Here is what I learned during that time –

  1. “Leading means relinquishing the right to being told what to do.” – this is from my wise Camp boss, and it was good and hard for me to learn.
  2. If you are grumpy or in “a mood,” either talk about it or get over it. Being elusively grumpy is dumb and annoying and unproductive.
  3. You cannot control humans.
  4. But you can influence them.
  5. It’s hard to lead people if you don’t love them.

Bonus –

6. When you are sleeping somewhere with no AC, end your shower with cold water. You will start sweating again as you exit the shower.

7. If shoes are less than comfortable when you try them on, they will be painful when you wear them for an entire day.

 

Love,
Lauralicious

Posted in What I Learned

What I Learned: May 2016

One year ago now, I was working in the office at Camp, in limbo between graduation and Camp starting for the summer. Earlier in May, I went to visit my Clemson friends and Clemson babies in Pennsylvania, turned 22, moved out of the apartment I’d lived in for 3 years of college, bought a car to call my very own, and I had my first jury duty, which felt kind of grown-up, but at the same time, like a drag.

It was a rare time because I wasn’t in college anymore but my next thing hadn’t started yet but also I was super busy – working, driving, packing, cleaning, etc. I was reflecting on what had just finished as well as thinking apprehensively of what was stirring under my feet – the changes to the things that I knew and the new things that were coming.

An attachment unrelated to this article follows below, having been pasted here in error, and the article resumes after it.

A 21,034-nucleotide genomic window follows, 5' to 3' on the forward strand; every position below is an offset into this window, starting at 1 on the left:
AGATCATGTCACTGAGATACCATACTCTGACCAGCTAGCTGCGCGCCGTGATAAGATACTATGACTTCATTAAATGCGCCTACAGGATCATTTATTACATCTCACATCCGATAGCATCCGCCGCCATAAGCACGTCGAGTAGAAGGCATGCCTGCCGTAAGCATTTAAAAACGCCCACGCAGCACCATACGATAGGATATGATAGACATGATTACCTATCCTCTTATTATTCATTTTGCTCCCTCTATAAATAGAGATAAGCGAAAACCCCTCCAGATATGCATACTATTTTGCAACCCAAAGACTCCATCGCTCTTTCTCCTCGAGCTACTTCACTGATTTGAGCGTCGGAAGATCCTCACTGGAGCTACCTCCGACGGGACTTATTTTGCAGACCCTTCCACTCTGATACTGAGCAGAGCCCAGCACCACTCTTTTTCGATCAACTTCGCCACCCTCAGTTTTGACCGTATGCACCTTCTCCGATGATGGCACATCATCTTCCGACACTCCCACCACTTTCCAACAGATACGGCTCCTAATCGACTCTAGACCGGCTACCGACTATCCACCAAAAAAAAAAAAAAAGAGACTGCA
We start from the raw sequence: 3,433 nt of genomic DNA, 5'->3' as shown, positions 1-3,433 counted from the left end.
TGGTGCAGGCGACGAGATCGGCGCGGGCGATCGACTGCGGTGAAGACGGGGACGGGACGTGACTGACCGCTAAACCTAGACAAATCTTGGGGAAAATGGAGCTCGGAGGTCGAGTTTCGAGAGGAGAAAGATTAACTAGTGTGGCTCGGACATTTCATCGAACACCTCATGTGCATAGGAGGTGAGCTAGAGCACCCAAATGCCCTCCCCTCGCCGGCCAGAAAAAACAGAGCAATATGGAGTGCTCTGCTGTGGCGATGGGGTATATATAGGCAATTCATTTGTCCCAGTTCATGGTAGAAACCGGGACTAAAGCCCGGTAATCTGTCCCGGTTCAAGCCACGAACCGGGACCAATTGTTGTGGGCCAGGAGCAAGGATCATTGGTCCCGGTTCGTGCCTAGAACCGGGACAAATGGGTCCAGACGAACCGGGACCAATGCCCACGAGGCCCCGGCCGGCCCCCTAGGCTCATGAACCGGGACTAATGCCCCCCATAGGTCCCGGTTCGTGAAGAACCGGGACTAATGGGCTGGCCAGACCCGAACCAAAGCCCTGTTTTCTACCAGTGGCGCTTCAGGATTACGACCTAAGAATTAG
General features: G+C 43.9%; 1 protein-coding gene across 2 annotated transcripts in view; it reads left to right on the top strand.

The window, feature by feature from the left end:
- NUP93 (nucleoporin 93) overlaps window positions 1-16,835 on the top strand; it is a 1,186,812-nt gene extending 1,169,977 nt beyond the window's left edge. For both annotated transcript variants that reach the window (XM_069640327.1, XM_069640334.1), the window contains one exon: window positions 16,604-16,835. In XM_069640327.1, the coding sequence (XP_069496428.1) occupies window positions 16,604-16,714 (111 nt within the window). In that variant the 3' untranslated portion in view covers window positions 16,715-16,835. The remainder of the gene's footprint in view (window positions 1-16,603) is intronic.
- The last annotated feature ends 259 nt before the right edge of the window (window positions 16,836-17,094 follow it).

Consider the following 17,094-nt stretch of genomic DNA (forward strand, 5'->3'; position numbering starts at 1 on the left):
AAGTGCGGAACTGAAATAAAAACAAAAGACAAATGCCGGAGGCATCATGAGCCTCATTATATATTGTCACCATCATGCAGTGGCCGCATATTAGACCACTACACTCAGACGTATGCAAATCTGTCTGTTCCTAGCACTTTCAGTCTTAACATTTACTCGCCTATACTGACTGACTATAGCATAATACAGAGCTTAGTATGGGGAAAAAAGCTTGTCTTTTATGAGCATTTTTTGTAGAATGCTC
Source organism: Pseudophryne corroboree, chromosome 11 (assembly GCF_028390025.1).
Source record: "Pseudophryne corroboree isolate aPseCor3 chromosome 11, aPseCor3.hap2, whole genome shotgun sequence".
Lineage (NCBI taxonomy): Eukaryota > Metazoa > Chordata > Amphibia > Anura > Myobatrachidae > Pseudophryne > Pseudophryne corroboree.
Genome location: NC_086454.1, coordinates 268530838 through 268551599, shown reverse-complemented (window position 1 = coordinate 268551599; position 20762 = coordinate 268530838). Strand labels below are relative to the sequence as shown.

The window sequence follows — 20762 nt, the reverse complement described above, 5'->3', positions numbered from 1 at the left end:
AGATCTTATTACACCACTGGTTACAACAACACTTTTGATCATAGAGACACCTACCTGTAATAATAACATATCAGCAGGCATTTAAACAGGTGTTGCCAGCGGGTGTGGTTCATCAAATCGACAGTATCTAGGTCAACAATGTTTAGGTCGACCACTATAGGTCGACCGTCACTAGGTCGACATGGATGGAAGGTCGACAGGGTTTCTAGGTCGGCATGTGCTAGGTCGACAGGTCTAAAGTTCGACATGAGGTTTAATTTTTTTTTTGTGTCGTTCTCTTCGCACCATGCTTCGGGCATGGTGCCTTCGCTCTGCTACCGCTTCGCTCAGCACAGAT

What I Learned: May 2016

  1. After you turn 21, no one really cares how old you are.
  2. Your family is your neighbor, too, not just the people “out there.” Serve the people “in here” as well as others outside.
  3. Buying a car is less climactic than it sounds – yes, you’re getting this new shiny thing, but also you’re spending like all your money on it and now you are under lots of pressure to never mess it up. Going out for pizza to celebrate just means you spend more money, which, after buying a car, you never want to do again.
  4. Maturity is not a lack of impulses to sin or to give in to desires, but a change in response to the same impulses and a better foundation with which to deny them. And also a humility that knows you won’t be perfect at it ever while a human.
  5. Your job really starts not on your first day, but when you interview for it.
  6. The less recent an event, the less relevant it can be. Sometimes, time is like forgiveness.

*Bonus!

7. Once you go Subaru, you never go back.

8. Take a book to jury duty, because sometimes you spend 2.5 business days just sitting in a room waiting to see if you’re going to get picked (and then you don’t).

Love,

Lauralicious

Posted in Jesus, life

This Cup